Religious names in index. How do you order and present?

I have a book that discusses Catholicism. I would like to know if there are any established resources that advise on listing religious names in indexes, where the norm is reversal of surnames and forenames. For example Christ, should it be: Christ Jesus Jesus Christ Christ, Jesus (THINKING DEFINITELY NOT THIS) Also Popes: Pope John … Read more

What is the horizontal equivalent of “all of the above”?

All of the above tends to be used to refer to options that have been described in previous lines in a bulleted list, and I’m wondering how to do the same in a sentence. For example, would the following sentence be correct, and would there be a better way that merely saying “all three”: They … Read more

What is the best way to express relations between one party on one side, and two on the other

I recently read the following sentence: He helped normalize relations between the US and Vietnam and Laos. Assuming Vietnam and Laos already had normal relations with each other (which they might not have, but that’s another question), how would one write this sentence less awkwardly, or is this the best way to write it briefly? … Read more

Is there any rule which dictates the ordering of non-proper, non-pronoun nouns in a list?

For example, Is “Design, Operation, and Management,” as equally good of a list as “Management, Operation, and Design?” My colleagues and I are having a tough time reasoning why one sounds better than the other, but we agree that there is a best-sounding list. Answer While there is no rule for ordering general lists, we … Read more

Is there a preferred order for niece and nephew?

Is “niece and nephew” preferred over “nephew and niece”, or vice versa? I tried using Google NGrams, but it gave inconclusive results: one was more common before 1980, then the other form became more common. Answer I searched for the plural equivalent of niece and nephew: Google Ngram shows that nephews and nieces used to … Read more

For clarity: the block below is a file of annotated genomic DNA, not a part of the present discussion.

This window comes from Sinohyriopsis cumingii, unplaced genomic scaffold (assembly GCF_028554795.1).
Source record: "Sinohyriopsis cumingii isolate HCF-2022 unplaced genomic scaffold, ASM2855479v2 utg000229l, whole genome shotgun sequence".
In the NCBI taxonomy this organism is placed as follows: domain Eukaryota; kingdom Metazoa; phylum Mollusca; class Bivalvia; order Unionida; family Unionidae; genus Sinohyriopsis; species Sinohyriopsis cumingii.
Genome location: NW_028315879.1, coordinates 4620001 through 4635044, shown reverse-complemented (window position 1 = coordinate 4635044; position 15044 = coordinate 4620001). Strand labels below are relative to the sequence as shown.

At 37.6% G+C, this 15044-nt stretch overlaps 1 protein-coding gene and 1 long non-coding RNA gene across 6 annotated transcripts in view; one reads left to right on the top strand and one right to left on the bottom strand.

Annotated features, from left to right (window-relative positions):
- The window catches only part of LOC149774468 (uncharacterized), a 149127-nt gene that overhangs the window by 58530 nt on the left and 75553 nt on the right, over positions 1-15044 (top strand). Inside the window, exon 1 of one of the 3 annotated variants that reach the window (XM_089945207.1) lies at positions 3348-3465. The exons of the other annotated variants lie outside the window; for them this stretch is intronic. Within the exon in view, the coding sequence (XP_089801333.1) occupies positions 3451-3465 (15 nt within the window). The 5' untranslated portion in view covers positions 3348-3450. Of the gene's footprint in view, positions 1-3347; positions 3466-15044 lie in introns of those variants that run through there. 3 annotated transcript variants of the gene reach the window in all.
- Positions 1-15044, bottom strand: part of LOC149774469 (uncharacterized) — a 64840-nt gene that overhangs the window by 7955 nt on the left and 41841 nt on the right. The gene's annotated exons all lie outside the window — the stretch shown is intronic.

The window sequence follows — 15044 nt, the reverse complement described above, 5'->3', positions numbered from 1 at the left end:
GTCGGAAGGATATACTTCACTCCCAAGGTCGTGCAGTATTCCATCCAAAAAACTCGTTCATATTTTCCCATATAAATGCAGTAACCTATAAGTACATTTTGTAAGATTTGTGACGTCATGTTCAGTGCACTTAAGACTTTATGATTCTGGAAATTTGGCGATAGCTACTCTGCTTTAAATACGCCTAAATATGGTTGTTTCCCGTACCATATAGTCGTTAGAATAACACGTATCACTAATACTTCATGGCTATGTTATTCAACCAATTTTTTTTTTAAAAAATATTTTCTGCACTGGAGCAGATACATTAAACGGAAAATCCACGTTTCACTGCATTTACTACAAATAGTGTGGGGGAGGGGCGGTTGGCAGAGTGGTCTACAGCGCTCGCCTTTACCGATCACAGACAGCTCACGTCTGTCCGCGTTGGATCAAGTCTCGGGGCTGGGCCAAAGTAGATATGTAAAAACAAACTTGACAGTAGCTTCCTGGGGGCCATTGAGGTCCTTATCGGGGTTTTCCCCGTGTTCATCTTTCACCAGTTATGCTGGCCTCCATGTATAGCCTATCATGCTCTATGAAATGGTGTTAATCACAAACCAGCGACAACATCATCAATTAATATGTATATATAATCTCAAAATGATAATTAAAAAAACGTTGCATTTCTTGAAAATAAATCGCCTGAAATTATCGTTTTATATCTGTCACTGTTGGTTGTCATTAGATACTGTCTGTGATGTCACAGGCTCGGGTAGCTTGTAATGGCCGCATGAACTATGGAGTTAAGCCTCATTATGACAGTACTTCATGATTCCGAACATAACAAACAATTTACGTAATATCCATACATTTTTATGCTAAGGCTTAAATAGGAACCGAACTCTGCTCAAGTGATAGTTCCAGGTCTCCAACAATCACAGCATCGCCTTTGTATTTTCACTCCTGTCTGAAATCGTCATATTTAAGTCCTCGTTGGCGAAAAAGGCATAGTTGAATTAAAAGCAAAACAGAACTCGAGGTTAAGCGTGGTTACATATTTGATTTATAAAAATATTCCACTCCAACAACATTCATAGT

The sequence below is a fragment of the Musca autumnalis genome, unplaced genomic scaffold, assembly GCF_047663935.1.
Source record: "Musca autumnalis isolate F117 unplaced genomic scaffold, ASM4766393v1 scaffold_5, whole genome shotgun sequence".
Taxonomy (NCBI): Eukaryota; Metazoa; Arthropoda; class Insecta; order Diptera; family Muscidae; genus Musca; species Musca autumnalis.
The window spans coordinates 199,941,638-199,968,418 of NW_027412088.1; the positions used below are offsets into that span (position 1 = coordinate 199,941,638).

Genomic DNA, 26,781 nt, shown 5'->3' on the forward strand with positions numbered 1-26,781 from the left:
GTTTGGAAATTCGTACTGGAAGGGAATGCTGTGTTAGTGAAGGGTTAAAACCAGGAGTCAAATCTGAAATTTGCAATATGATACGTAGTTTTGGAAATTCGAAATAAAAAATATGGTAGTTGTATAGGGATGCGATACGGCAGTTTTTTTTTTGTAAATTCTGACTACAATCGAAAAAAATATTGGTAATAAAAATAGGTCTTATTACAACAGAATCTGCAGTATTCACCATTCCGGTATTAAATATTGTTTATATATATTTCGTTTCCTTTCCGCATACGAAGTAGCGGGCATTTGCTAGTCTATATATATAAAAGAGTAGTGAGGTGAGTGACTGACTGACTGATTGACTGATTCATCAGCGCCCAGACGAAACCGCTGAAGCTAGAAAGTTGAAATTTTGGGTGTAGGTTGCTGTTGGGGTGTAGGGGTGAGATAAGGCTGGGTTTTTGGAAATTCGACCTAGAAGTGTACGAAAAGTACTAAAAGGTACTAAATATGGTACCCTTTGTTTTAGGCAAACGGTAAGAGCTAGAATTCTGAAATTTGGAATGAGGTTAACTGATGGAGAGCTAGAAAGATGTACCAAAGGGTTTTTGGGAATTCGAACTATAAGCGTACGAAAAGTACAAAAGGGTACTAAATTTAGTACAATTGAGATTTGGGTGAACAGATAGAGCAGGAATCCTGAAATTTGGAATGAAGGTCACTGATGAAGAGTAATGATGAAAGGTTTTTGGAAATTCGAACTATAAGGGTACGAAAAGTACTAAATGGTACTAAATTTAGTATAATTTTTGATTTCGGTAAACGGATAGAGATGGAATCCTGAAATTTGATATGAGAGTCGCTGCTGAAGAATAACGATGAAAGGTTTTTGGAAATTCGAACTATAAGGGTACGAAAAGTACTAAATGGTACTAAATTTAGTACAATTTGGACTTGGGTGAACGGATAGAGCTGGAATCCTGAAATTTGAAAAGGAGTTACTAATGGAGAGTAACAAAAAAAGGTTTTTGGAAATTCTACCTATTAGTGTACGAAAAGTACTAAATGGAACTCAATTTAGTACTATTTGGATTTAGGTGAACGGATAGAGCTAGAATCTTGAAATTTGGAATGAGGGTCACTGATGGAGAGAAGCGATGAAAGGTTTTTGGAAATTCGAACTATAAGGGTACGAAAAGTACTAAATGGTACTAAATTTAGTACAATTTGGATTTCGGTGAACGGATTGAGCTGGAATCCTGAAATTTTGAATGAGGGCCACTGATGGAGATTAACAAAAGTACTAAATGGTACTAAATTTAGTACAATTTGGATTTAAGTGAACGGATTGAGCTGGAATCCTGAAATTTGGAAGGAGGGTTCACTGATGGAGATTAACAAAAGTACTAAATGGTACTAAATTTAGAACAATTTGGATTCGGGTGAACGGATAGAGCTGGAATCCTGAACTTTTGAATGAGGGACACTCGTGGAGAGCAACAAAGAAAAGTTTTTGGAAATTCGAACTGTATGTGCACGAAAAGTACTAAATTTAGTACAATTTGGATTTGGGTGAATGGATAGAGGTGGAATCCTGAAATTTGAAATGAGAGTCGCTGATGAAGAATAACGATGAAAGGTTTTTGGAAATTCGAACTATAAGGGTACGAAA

Good words for “before” and “after” that sort the same, both logically and alphabetically?

TL;DR – Silly OCD question looking for better words. I have a list of event labels in a computer program similar to: renderer_before renderer_after before_notify after_notify This is all well and good…those names convey the context of each event succinctly and accurately. BUT! It bugs me that "before" comes after "after" when sorted alphabetically. Same … Read more

Why is it “ladies and gentlemen” instead of “gentlemen and ladies”?

Is there a specific reason for this? After all, it is “boys and girls”, rather than “girls and boys”. If the boy (male) comes first here, why doesn’t it come first in “ladies and gentlemen”? Answer It probably has to do with the phonetic and metrical properties of “ladies and gentlemen” versus “gentlemen and ladies.” … Read more

Reversing Binomials

Siamese twins or binomials are pairs of expressions which are often conjoined. For example: back and forth ebb and flow near and far better or worse do or die Is there is a name for the rhetorical device of swapping their order? For example: forth and back flow and ebb far and near worse or … Read more

Does “chronological order” mean the most recent item comes first?

I want to say that a list is in chronological order. Does this implies that the most recent event comes first? Or do I have to mention that explicitly? This the list of papers in chronological order: 1) … 2019 2) … 2018 Answer In technical and common parlance, the phrase “chronological order” indicates that … Read more